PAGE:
Mudboils Within Poorly Drained Area Ornamented by Orthogonal Frost Polygons
This is a typical image of terrain below marine limit (the area submerged in the post-glacial Tyrrell Sea), where low, poorly drained areas are covered by frozen peat, which fosters formation of frost polygons, and better-drained areas of fine-grained sediment are ornamented by mudboils (see discussion under images 0072 and 0240 and discussion in Shilts, 1974. In this particular image, it can be seen that several of the mudboils are active, and there appears to be smoke on the ground, indicating a minor tundra fire in progress (see discussion under image 0053). In the high-resolution image in the upper right quadrant, on a large polygon, there appears to be a small herd of caribou. Note that the boundaries of these unusual orthogonal polygons are marked by trenches containing standing water, probably resulting from melting of the ice wedges that formed there during this particularly hot, dry summer. I am uncertain of the reason I took this picture (from an altitude of about of 500 m), but it could have been the contrast in ground patterns, the caribou, the active mudboils, the orthogonal polygons, the fire, or all five features. See detailed discussion for image 0240.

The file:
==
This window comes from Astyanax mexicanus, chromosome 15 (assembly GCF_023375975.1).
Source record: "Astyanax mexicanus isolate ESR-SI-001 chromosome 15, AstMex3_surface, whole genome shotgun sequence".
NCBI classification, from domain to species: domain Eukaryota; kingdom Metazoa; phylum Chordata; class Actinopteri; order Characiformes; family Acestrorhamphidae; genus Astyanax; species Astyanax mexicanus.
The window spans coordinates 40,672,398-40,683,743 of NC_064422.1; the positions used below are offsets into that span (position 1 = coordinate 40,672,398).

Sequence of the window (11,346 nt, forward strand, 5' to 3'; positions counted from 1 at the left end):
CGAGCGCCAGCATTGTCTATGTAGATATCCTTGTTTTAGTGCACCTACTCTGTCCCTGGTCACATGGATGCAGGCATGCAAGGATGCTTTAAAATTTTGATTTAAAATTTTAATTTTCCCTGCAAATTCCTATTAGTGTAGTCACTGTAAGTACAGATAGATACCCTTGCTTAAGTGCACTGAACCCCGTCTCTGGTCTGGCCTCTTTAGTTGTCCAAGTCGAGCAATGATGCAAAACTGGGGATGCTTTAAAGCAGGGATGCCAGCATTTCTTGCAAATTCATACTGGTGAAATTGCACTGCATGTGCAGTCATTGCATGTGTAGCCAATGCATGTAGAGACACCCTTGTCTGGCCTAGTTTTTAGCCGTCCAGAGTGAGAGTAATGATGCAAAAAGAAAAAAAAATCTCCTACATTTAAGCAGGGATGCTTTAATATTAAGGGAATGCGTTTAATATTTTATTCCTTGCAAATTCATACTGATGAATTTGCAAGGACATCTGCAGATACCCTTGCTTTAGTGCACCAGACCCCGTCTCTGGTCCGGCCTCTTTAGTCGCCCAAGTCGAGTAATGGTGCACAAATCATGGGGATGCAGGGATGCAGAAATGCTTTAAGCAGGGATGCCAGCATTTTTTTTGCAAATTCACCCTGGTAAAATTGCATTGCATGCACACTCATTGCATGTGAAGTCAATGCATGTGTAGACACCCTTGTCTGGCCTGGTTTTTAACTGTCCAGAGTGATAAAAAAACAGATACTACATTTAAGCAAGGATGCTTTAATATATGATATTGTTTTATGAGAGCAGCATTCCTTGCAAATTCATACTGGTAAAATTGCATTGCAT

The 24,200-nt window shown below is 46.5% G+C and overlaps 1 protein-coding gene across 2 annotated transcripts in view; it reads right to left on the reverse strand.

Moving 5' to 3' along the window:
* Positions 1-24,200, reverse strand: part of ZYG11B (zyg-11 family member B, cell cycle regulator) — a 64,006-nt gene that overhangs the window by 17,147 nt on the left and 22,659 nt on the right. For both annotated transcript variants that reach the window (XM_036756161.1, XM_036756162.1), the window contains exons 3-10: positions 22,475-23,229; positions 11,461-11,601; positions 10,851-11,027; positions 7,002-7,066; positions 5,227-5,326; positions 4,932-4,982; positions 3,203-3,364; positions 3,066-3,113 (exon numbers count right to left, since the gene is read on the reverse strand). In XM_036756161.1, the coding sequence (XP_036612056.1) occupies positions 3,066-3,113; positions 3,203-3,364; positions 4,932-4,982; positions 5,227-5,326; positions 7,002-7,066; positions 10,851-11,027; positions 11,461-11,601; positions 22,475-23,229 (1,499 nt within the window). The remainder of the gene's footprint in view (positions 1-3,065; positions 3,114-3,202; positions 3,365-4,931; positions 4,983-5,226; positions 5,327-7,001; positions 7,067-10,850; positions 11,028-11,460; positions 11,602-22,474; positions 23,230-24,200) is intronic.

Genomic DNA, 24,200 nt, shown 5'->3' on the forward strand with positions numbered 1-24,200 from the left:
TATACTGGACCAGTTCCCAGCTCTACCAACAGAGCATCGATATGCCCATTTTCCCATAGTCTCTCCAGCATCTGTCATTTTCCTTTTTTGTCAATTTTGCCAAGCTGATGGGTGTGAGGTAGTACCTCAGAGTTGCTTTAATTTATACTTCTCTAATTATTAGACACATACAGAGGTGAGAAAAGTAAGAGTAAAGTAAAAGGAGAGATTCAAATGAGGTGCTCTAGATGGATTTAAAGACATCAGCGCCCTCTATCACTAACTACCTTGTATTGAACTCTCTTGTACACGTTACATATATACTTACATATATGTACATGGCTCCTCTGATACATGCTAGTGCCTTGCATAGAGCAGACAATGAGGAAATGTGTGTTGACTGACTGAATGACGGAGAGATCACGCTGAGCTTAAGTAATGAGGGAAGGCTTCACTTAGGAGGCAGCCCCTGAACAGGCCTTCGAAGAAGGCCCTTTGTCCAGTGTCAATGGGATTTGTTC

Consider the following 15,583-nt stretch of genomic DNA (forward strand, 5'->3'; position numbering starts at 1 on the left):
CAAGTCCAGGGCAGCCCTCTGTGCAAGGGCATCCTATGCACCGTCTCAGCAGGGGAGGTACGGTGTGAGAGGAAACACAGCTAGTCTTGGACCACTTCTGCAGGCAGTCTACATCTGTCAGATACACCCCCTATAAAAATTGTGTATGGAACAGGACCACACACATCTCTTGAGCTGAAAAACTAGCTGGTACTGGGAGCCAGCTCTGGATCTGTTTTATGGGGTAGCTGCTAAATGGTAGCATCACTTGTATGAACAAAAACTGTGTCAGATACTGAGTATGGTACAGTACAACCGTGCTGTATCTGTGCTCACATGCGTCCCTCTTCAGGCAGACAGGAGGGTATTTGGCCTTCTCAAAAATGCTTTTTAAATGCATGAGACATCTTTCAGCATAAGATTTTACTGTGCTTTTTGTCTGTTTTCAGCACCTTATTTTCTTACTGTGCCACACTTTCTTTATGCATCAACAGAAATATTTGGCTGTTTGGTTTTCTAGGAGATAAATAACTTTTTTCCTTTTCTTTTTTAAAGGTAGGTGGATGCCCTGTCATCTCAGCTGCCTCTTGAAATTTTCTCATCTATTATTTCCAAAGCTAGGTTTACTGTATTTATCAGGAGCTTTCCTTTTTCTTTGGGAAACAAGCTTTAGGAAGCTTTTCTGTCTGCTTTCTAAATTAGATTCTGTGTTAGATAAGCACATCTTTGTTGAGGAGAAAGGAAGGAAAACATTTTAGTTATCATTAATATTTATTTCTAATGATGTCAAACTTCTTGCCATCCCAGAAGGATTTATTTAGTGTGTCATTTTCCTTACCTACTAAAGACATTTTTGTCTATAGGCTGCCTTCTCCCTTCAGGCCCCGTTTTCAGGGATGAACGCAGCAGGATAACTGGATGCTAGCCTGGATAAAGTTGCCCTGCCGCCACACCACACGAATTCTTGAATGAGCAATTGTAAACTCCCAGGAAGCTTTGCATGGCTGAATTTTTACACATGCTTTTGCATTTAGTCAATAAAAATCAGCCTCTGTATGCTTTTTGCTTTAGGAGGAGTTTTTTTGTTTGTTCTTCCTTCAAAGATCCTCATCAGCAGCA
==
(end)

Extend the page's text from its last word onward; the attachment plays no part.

Updated 05/06/2010 AW